Release Date: October 14, 2015
Contact: PG&E External Communications (415) 973-5930
SAN FRANCISCO, Calif. — With weather forecasts indicating the intensity of El Niño-driven storms will be strong this winter in California, PG&E has been getting ready – for the past 18 years.
The last major El Niño storm season in 1997-1998 dumped twice the normal rainfall on San Francisco, created widespread flooding and caused power outages impacting more than a million customers. PG&E has been preparing for storms like those by practicing for extreme-weather events and natural disasters; using advanced meteorology tools to forecast where storm impacts will be most significant; and adding innovative technology to its electrical grid.
New technology includes the use of storm outage prediction models, the installation of automated equipment that "self-heals" the electric grid as well as timely and accurate outage data from its network of more than 5 million electric SmartMeters™. In addition, the increasingly smart grid means outages can be detected almost instantaneously and restoration, in many cases, can be done automatically.
"A combination of preparedness, practice and technology has PG&E ready to respond to winter storms. We put our focus on public safety and on efficiently responding to customer outages," said Barry Anderson, PG&E's vice president of Emergency Preparedness and Operations.
"With these advanced forecasting and outage-prediction tools, we can work with our electric crews to make sure we have the right numbers of people, vehicles and equipment in the right place at the right time as storms hit," said Mike Voss, PG&E's principal meteorologist.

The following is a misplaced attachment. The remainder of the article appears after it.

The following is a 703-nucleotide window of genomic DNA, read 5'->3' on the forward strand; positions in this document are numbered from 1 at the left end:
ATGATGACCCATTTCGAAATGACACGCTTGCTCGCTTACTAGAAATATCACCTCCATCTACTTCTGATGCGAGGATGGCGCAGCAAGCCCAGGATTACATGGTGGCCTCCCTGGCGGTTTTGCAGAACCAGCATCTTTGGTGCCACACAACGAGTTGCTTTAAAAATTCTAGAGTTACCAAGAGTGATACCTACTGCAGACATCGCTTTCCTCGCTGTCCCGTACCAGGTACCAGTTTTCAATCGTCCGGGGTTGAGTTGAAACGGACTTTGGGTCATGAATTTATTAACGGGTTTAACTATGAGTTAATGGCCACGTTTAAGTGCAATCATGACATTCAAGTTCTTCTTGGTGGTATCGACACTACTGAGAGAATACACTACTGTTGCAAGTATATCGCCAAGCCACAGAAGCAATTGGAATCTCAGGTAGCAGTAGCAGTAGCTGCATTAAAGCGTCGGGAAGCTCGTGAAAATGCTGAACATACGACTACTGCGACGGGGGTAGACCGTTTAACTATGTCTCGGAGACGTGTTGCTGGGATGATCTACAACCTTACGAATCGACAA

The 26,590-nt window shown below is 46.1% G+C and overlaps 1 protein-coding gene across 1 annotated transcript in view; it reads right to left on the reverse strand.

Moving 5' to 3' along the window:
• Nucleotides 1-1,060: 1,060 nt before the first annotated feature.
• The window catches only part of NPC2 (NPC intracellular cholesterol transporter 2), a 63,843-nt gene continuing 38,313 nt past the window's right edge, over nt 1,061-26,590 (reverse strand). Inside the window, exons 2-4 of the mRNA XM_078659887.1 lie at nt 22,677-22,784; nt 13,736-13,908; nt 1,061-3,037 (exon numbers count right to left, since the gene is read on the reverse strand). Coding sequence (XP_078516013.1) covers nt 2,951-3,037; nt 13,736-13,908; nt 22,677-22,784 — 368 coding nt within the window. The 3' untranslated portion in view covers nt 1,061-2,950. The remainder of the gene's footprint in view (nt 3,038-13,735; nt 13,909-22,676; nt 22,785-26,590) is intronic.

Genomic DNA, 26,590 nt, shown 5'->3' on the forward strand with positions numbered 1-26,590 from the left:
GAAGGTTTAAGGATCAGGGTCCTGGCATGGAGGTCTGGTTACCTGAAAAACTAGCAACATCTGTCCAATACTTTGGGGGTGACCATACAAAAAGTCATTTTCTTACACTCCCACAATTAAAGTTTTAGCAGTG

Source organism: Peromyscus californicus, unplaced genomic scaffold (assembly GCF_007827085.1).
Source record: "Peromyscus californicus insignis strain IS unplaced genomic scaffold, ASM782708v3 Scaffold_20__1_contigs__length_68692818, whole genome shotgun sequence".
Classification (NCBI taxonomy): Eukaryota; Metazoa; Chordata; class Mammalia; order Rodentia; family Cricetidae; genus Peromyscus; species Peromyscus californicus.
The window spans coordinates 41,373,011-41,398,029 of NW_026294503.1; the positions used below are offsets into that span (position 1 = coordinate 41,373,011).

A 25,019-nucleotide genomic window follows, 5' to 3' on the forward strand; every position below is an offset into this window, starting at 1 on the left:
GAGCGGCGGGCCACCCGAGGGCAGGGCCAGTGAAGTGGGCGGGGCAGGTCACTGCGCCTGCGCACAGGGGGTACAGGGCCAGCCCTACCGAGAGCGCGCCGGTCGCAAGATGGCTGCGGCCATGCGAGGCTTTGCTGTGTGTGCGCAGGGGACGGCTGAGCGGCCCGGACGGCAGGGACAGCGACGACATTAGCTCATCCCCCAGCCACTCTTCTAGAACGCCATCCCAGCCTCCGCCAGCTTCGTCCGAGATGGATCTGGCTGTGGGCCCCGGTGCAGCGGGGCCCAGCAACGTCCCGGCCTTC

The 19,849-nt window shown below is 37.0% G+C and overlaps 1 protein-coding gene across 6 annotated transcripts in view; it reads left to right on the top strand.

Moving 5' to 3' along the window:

These advances include:
PG&E's winter storm preparations are not limited to its electric operations. In advance of winter storm season, PG&E customers can call to get one of the company's Gas Service Representatives (GSRs) to do pilot relights and gas-appliance safety checks. Call 1-800-743-5000 to schedule an appointment.
PG&E's Gas operations also has been preparing in advance and taking measures to prevent the potential impact of flooding, erosion and landslides exacerbated by El Niño-driven storms. And at the Diablo Canyon Power Plant in San Luis Obispo County, the facility's severe-weather plan includes preparations for floods, mud slides and if roads become impassable.
And just as the company prepares for emergencies, PG&E also urges its customers to be ready for natural disasters. That includes creating a family emergency plan and creating emergency kits for your home, your office and your vehicle. PG&E offers emergency-preparation tips on its website. The ready.gov website offers additional preparedness tips.
Pacific Gas and Electric Company, a subsidiary of PG&E Corporation (NYSE:PCG), is one of the largest combined natural gas and electric utilities in the United States. Based in San Francisco, with more than 20,000 employees, the company delivers some of the nation's cleanest energy to nearly 16 million people in Northern and Central California. For more information, visit www.pge.com/ and www.pge.com/en/about/newsroom/index.page.
Pacific Gas and Electric Company, a subsidiary of PG&E Corporation (NYSE:PCG), is one of the largest combined natural gas and electric utilities in the United States.